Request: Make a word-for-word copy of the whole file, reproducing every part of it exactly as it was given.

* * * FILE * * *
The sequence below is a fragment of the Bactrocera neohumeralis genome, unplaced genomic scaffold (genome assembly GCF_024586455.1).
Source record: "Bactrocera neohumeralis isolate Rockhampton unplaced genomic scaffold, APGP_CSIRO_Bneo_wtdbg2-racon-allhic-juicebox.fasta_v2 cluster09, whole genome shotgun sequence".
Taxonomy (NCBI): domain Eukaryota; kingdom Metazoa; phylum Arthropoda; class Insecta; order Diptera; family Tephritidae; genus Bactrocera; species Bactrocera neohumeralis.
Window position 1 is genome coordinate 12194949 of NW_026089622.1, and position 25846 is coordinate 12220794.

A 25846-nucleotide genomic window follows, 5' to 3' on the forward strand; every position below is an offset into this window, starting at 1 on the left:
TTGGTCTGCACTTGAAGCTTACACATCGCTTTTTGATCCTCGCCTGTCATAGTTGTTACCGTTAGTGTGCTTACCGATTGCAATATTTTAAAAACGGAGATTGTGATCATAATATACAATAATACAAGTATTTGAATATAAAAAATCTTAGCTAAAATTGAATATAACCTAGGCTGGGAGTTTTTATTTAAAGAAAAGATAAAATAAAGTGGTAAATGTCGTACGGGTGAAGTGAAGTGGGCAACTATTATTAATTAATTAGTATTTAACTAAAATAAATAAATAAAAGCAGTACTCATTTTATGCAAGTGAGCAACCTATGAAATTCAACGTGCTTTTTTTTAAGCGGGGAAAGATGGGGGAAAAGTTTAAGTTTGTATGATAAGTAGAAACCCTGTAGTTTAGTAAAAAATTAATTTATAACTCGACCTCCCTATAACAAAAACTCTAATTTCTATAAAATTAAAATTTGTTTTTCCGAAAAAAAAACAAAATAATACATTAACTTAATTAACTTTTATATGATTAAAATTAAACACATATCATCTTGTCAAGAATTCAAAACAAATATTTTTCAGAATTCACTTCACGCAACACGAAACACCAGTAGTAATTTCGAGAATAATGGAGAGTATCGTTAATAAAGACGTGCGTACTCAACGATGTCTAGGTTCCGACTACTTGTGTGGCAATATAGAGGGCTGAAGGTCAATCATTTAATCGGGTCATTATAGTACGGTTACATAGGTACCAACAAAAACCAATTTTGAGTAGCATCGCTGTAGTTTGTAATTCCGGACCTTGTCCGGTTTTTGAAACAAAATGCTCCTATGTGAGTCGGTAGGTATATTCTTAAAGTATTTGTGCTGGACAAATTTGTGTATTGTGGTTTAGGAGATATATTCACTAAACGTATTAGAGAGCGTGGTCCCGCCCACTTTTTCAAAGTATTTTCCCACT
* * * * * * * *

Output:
The sequence below is a fragment of the Bactrocera neohumeralis genome, unplaced genomic scaffold (genome assembly GCF_024586455.1).
Source record: "Bactrocera neohumeralis isolate Rockhampton unplaced genomic scaffold, APGP_CSIRO_Bneo_wtdbg2-racon-allhic-juicebox.fasta_v2 cluster09, whole genome shotgun sequence".
Taxonomy (NCBI): domain Eukaryota; kingdom Metazoa; phylum Arthropoda; class Insecta; order Diptera; family Tephritidae; genus Bactrocera; species Bactrocera neohumeralis.
Window position 1 is genome coordinate 12194949 of NW_026089622.1, and position 25846 is coordinate 12220794.

A 25846-nucleotide genomic window follows, 5' to 3' on the forward strand; every position below is an offset into this window, starting at 1 on the left:
TTGGTCTGCACTTGAAGCTTACACATCGCTTTTTGATCCTCGCCTGTCATAGTTGTTACCGTTAGTGTGCTTACCGATTGCAATATTTTAAAAACGGAGATTGTGATCATAATATACAATAATACAAGTATTTGAATATAAAAAATCTTAGCTAAAATTGAATATAACCTAGGCTGGGAGTTTTTATTTAAAGAAAAGATAAAATAAAGTGGTAAATGTCGTACGGGTGAAGTGAAGTGGGCAACTATTATTAATTAATTAGTATTTAACTAAAATAAATAAATAAAAGCAGTACTCATTTTATGCAAGTGAGCAACCTATGAAATTCAACGTGCTTTTTTTTAAGCGGGGAAAGATGGGGGAAAAGTTTAAGTTTGTATGATAAGTAGAAACCCTGTAGTTTAGTAAAAAATTAATTTATAACTCGACCTCCCTATAACAAAAACTCTAATTTCTATAAAATTAAAATTTGTTTTTCCGAAAAAAAAACAAAATAATACATTAACTTAATTAACTTTTATATGATTAAAATTAAACACATATCATCTTGTCAAGAATTCAAAACAAATATTTTTCAGAATTCACTTCACGCAACACGAAACACCAGTAGTAATTTCGAGAATAATGGAGAGTATCGTTAATAAAGACGTGCGTACTCAACGATGTCTAGGTTCCGACTACTTGTGTGGCAATATAGAGGGCTGAAGGTCAATCATTTAATCGGGTCATTATAGTACGGTTACATAGGTACCAACAAAAACCAATTTTGAGTAGCATCGCTGTAGTTTGTAATTCCGGACCTTGTCCGGTTTTTGAAACAAAATGCTCCTATGTGAGTCGGTAGGTATATTCTTAAAGTATTTGTGCTGGACAAATTTGTGTATTGTGGTTTAGGAGATATATTCACTAAACGTATTAGAGAGCGTGGTCCCGCCCACTTTTTCAAAGTATTTTCCCACT